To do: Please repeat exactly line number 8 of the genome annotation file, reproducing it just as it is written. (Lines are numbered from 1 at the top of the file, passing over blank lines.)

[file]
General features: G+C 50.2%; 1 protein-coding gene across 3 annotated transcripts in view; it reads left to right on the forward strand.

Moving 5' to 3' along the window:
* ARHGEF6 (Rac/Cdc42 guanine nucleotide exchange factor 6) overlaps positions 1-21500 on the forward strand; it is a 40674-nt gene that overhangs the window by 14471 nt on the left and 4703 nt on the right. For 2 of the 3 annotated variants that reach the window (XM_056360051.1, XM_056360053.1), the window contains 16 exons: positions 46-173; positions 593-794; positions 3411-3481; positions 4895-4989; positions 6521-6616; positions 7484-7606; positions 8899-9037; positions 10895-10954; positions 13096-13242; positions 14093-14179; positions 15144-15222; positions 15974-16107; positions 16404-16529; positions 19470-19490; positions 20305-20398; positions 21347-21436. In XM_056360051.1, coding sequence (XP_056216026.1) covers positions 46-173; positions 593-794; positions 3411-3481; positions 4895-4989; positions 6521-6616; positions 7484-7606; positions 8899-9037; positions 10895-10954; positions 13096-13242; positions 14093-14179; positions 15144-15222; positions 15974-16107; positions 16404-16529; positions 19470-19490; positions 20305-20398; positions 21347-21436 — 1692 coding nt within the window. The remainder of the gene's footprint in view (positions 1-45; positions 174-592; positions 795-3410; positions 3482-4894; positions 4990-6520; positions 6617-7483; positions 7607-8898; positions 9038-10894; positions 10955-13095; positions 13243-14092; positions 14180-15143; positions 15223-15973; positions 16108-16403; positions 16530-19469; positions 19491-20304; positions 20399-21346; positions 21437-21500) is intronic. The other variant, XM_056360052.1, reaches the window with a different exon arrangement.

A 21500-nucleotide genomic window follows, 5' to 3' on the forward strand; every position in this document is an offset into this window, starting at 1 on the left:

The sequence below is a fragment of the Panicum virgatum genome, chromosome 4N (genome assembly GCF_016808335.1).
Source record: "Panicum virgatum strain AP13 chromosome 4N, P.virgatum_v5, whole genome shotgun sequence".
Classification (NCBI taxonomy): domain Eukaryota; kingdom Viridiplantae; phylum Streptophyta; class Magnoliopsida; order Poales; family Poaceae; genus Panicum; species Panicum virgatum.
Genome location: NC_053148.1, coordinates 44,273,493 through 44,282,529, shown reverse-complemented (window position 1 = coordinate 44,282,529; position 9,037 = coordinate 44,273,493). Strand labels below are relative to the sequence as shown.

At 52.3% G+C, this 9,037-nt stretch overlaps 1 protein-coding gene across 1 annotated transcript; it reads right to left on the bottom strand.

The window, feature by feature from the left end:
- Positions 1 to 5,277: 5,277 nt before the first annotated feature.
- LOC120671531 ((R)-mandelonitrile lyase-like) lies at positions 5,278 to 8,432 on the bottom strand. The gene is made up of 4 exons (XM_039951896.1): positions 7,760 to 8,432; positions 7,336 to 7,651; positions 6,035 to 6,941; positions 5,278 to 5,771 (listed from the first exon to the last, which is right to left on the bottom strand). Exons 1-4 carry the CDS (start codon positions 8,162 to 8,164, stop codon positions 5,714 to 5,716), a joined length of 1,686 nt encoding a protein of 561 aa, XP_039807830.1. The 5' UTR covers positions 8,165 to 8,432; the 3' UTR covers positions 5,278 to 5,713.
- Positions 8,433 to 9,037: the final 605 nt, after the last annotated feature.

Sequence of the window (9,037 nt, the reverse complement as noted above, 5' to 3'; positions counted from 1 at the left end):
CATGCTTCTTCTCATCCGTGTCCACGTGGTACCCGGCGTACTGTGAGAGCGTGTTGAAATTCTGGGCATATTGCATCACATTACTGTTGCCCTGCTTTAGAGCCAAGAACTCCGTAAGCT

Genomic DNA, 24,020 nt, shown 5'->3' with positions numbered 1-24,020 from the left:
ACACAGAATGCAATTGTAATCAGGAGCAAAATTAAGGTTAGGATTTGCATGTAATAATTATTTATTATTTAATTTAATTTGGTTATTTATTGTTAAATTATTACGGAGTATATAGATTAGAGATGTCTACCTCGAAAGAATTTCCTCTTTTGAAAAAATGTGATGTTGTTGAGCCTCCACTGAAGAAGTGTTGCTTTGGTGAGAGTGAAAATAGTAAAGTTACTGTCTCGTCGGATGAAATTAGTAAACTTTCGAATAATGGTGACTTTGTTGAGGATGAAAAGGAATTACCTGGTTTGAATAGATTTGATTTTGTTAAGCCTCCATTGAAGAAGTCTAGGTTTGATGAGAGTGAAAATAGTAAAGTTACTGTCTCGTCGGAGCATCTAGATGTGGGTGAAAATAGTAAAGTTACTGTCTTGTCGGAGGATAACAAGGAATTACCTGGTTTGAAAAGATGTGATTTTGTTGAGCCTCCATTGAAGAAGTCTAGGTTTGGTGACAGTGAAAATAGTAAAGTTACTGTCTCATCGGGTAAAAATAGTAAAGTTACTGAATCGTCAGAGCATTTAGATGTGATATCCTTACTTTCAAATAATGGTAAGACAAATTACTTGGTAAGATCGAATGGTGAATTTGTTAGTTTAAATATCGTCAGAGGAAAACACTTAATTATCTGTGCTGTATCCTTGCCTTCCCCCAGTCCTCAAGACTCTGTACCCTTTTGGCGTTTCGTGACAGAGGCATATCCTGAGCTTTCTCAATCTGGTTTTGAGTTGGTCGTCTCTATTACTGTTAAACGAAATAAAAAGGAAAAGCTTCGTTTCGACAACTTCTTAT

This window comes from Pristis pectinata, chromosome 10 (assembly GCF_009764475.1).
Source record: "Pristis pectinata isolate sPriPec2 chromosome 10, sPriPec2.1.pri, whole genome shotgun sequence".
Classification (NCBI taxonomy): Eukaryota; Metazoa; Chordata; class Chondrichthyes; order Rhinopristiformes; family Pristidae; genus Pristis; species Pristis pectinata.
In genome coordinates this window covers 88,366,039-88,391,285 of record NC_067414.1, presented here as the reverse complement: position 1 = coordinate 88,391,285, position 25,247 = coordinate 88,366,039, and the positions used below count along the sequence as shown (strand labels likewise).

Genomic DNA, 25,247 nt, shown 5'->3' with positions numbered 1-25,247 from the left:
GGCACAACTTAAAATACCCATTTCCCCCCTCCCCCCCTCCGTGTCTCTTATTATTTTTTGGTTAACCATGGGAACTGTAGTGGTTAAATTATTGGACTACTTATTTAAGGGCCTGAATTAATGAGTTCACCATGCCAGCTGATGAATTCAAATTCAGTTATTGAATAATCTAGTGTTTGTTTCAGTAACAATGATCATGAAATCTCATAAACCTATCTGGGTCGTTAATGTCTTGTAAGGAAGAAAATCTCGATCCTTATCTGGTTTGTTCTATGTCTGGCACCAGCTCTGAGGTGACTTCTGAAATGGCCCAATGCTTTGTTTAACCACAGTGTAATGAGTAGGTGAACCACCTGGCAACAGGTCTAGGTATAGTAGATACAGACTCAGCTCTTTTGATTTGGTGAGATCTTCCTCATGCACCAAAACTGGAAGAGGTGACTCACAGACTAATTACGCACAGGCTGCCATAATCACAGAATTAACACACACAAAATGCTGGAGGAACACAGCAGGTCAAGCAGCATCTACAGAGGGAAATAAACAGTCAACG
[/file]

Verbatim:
Genome location: NC_053148.1, coordinates 44,273,493 through 44,282,529, shown reverse-complemented (window position 1 = coordinate 44,282,529; position 9,037 = coordinate 44,273,493). Strand labels below are relative to the sequence as shown.